Berlin Wall dust floating in memories

My brother, mother and sister displaying some of the Russian paraphernalia picked up during a trip to Berlin shortly after the wall came down.

My brother, mother and sister displaying some of the Russian paraphernalia picked up during a trip to Berlin shortly after the wall came down.

Living the life of an expat, non-resident alien or whatever I am here in America means that connections with family have to continue through various means: be it Skype to my parents in York, emails to my sister in London, or phone calls to my brother who now lives in Berlin.

Berlin featured prominently in my childhood due to my father’s role in the British Army resulting in multiple postings to Germany.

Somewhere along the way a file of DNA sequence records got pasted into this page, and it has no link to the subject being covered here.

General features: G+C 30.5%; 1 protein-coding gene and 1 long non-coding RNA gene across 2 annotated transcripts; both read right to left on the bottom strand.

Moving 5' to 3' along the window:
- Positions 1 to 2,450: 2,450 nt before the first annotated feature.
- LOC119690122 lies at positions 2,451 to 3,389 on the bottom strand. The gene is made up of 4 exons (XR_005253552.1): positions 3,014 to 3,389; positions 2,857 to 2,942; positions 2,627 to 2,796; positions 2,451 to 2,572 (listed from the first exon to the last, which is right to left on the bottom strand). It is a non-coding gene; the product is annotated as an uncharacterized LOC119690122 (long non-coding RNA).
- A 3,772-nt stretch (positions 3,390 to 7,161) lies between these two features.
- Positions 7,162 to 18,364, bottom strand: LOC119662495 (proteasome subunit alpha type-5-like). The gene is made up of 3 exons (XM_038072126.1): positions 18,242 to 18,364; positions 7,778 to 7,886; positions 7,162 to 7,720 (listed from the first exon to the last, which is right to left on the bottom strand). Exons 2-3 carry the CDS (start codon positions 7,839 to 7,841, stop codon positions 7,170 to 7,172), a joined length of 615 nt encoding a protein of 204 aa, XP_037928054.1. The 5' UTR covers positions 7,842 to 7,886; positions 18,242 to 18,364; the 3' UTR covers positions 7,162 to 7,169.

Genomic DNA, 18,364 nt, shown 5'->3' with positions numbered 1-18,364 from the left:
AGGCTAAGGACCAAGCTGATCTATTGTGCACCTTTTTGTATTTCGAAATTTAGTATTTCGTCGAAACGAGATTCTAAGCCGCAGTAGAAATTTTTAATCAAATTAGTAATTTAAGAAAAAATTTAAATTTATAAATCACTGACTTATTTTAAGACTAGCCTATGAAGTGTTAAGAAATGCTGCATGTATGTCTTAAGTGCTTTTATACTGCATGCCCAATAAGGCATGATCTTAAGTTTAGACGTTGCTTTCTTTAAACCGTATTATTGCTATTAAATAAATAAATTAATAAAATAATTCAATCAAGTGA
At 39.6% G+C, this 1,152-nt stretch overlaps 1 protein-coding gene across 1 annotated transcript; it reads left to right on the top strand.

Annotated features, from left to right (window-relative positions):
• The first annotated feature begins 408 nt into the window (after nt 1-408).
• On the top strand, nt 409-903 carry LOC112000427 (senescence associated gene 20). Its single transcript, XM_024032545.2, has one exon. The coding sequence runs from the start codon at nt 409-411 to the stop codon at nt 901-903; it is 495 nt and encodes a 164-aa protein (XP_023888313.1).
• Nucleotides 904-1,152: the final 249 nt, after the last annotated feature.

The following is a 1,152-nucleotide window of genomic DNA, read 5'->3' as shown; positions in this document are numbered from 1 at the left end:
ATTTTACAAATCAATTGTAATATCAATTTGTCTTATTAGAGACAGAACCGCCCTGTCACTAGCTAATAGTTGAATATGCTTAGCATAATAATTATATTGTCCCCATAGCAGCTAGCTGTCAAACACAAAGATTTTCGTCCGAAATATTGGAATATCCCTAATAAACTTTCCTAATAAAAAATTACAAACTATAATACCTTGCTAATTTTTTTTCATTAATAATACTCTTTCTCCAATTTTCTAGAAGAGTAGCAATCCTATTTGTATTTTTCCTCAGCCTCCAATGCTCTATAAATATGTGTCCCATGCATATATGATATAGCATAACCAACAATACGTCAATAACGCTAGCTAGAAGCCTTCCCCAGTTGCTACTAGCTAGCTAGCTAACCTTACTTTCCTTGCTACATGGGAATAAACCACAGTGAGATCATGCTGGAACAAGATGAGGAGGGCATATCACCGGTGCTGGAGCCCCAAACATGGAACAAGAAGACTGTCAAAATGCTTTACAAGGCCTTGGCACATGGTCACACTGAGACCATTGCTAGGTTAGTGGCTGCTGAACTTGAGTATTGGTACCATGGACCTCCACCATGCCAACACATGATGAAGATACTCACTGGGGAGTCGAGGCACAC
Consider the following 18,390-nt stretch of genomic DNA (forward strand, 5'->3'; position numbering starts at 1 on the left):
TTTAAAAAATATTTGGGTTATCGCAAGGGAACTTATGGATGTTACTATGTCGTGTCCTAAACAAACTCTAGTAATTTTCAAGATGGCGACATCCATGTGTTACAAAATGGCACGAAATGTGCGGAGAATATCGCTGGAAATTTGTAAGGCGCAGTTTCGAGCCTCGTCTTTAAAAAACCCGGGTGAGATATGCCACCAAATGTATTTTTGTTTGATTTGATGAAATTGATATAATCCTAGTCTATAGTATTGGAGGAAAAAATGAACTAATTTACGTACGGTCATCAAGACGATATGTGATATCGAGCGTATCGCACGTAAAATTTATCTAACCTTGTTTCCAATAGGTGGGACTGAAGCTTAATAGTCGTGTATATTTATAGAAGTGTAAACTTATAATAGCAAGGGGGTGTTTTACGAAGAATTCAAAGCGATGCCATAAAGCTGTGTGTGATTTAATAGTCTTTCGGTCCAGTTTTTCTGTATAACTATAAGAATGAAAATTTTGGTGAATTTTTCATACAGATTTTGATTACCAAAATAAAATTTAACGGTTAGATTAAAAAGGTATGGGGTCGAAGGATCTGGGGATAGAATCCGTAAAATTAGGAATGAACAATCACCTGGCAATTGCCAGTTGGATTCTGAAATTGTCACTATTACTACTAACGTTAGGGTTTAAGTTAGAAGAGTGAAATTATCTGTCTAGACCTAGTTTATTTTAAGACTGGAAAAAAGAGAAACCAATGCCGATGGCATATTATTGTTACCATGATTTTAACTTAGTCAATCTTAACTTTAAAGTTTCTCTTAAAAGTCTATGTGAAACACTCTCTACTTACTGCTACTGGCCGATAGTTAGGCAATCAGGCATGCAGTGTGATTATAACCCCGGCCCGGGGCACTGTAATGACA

I can still remember driving through the city shortly after the Berlin Wall had come down in 1989 in the family’s indestructible BMW–the same one that had taken me to Germany from London as a two-week old–during the sweltering heat of a summer vacation.

I sat on the back seat next to my brother and sister, being rather anti-social as young boys are prone to do and listening to Madonna on my Walkman as images of the reunited city sped by the my car window.

With the wall no longer in existence, were we able to visit the previously isolated and inaccessible Bradenburg Gate which had been right next to the wall, and where we had a great time perusing all the stalls that had sprung up selling Russian uniforms and headpieces, military badges and bags filled with fragments from the wall.

Still to this day, dotted around the family’s home in York, secreted in various draws or on shelves are some of the bits of wall we bought that day.

I remember finding one such bag in my bedroom during a trip home and after experiencing one of those impulsive needs to rummage through and try to sort out the contents of my room–which never achieve any sorting out–and being rather distraught to find my chunk of wall had crumbled into unrecognizable dust.

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